Skip to content

International women's rights advocates call on Canada to hold Pornhub to account

Jeanette Westbrook says being sexually abused as a child will haunt her for the rest of her life.

Jeanette Westbrook says being sexually abused as a child will haunt her for the rest of her life.

The perpetrators used eight-millimetre film, she said, but over time, abusers can transfer footage to the latest technology and continue to disseminate it.

"It's the type of crime that you can never get away from," Westbrook said. "Even after you're dead, it can still be viewed."

Westbrook is one of the women from around the world who joined NDP ethics critic Charlie Angus on Tuesday to call on Canada to apply existing laws to hold tech giants like Pornhub to account and stop the exploitation of women and children. 

The Canadian Press does not typically identify people who have experienced sexual violence, but Westbrook spoke at a news conference using her name.

Angus said the Liberals have failed to hold companies like MindGeek, the Montreal-based parent company of Pornhub, to their legal obligations regarding child abuse and non-consensual videos of sexual violence.

“We have some very robust legislation,” Angus said. “We just don’t seem to have any political willingness to use it.”

In April, the Liberal government announced it would introduce legislation to create a new regulator that will ensure online platforms remove harmful content, including depictions of children and intimate images that are shared without consent.

Last week, while discussing Bill C-10 which will revise the Broadcasting Act to regulate platforms like YouTube and Facebook, Heritage Minister Steven Guilbeault told a House committee that the bill will steer clear of content moderation, including for porn. He said the new regulator will handle child pornography and non-consensual material.

“God help the women in the world if they’re relying on Minister Guilbeault to protect them,” Angus said. “It’s not acceptable to come out and tell us, ‘Oh someday there will be a pornography regulator,’ we have laws. Apply the laws, do the right thing. Don’t give us this runaround.”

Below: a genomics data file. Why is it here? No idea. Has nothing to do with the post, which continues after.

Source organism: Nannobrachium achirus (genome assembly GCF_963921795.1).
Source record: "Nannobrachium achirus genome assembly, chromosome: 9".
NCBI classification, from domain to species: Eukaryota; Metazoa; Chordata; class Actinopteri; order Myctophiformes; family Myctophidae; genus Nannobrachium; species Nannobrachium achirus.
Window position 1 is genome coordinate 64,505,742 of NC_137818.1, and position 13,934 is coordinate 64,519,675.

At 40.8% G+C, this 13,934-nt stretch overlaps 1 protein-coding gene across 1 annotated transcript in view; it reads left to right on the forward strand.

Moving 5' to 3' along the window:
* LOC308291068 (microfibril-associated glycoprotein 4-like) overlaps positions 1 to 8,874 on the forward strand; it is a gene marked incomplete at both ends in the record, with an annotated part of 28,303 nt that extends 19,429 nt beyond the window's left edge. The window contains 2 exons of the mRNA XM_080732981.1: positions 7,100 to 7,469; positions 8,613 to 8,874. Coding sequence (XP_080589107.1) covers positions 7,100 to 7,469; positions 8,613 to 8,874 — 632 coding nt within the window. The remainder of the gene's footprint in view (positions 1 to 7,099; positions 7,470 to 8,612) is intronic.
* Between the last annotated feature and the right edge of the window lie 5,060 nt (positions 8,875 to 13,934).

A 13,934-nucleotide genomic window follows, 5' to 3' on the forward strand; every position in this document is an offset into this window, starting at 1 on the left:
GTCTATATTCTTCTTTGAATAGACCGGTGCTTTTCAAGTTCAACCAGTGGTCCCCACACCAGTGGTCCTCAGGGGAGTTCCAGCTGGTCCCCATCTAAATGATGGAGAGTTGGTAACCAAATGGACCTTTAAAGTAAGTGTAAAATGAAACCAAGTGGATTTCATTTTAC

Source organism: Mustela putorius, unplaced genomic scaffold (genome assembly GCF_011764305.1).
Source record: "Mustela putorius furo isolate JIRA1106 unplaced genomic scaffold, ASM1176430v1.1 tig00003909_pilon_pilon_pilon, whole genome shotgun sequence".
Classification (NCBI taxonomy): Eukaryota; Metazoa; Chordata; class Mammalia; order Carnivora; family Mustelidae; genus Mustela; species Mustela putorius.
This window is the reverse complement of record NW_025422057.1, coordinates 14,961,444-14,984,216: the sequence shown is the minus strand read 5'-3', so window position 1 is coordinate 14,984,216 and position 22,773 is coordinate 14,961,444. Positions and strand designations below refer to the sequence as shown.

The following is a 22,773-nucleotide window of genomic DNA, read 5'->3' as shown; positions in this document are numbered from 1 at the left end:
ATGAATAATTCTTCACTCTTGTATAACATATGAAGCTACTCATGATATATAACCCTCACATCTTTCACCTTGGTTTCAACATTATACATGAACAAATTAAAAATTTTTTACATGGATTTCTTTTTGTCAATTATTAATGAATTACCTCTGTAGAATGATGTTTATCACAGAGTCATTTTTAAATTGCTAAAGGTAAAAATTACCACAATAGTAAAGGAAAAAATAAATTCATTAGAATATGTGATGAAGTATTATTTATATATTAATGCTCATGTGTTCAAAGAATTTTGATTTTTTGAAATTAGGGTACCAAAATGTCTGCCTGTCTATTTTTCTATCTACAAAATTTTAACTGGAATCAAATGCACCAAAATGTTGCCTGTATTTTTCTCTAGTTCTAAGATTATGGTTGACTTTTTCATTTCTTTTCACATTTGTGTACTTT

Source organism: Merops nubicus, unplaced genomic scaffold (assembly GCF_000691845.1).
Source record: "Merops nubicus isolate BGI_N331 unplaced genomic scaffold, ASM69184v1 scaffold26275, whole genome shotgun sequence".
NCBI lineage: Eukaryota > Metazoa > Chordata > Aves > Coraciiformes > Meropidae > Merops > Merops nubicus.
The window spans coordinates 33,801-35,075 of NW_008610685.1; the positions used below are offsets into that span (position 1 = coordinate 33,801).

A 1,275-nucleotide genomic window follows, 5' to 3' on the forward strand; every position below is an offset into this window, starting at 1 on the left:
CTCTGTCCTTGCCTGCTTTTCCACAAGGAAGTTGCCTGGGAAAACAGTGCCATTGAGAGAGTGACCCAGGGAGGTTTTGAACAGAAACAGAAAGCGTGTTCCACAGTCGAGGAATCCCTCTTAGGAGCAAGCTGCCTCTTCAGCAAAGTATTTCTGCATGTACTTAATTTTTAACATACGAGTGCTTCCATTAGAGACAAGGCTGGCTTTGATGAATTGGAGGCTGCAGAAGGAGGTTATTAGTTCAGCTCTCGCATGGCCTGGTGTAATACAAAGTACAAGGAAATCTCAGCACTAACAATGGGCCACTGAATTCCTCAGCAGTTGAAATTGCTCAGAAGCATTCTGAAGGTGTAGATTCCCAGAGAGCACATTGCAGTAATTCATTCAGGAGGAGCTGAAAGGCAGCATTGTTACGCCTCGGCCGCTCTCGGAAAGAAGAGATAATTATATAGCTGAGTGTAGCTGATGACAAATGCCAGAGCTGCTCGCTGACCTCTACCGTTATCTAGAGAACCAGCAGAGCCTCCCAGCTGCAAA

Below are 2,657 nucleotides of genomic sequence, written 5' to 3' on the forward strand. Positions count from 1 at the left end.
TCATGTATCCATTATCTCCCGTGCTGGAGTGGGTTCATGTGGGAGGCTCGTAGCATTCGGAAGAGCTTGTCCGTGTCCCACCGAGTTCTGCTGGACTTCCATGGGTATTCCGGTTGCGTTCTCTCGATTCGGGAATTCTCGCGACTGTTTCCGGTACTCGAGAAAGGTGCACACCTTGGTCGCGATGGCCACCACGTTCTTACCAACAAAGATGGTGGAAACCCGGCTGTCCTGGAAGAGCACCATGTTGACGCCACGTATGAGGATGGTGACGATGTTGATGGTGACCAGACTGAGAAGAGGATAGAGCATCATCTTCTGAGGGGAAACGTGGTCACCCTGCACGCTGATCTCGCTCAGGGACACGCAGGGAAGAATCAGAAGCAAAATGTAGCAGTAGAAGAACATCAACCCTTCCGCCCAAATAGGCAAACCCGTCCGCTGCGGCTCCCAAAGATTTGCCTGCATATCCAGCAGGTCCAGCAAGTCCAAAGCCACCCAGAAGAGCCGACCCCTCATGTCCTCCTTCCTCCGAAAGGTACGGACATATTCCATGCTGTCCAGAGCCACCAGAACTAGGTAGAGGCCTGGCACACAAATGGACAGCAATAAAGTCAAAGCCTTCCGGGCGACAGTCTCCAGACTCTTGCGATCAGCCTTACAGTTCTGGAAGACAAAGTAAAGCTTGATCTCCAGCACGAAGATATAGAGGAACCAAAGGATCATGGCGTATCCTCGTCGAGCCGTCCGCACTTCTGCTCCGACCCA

In a statement, Guilbeault's spokeswoman Camille Gagné-Raynauld said her department is extremely concerned that the safety of Canadians may be compromised on online platforms, especially when exploitative content is posted online without being systematically flagged and removed.

"We are looking forward to presenting a new framework that will ensure more accountability and transparency from online platforms," she said. "We want to ensure that online platforms have a proactive duty to monitor and remove illegal content before it causes further harm."

MindGeek did not respond to a request for comment in time for publication, but has previously denied all accusations of wrongdoing. The company has said it is a global leader in preventing the distribution of exploitative videos and images and has zero tolerance for non-consensual content or child sexual abuse material.

Angus said if there are elements of non-consensual abuse in videos the law exists to report them and for police to take action, but the RCMP shows an “unwillingness” to do so.

The RCMP denied this accusation in an emailed statement.

"We are committed to investigating these crimes to the fullest extent possible, and prosecuting those responsible," said RCMP spokeswoman Sgt. Caroline Duval. "Additionally, we support greater action to address online sexual crimes, such as online child sexual exploitation and non-consensual distribution of sexual images."

Duval said the RCMP sought to discuss a Canadian law that makes reporting child abuse mandatory with MindGeek in 2018. The company informed the RCMP that, based on legal advice, it would be reporting to the National Center for Missing and Exploited Children in the United States, she said.

This is because MindGeek, Duval said, is "a global company that is registered abroad" and the "jurisdiction over MindGeek is difficult to determine, as content is hosted outside of Canada."

She said between June 14, 2020 and May 31 this year, the RCMP received 134 reports from Pornhub through the missing and exploited children’s centre in the U.S.

Advocates at the NDP news conference also called on Canada to do more to stop the exploitation of women and children around the world.

Vaishnavi Sundar of the Women's Human Rights Campaign India says Pornhub perpetuates a message that abductions, assaults and torture of vulnerable women, especially in countries in the global south, can be considered a "fun sexual experience for men everywhere." 

“Most of the Indian women used on Pornhub don’t even know the videos of their rapes are being sold for profit worldwide,” she said.

Angus said over 600 women's organizations and survivors of sexual abuse reached out following the Pornhub study done by the House of Commons ethics committee, which is expected to table its report this week.

Westbrook said like many others, she is fighting to pursue changes and to get justice for sexual assault survivors everywhere.

“We do have to begin somewhere,” she said. “Let’s begin with Canada.”

Arvin Joaquin, The Canadian Press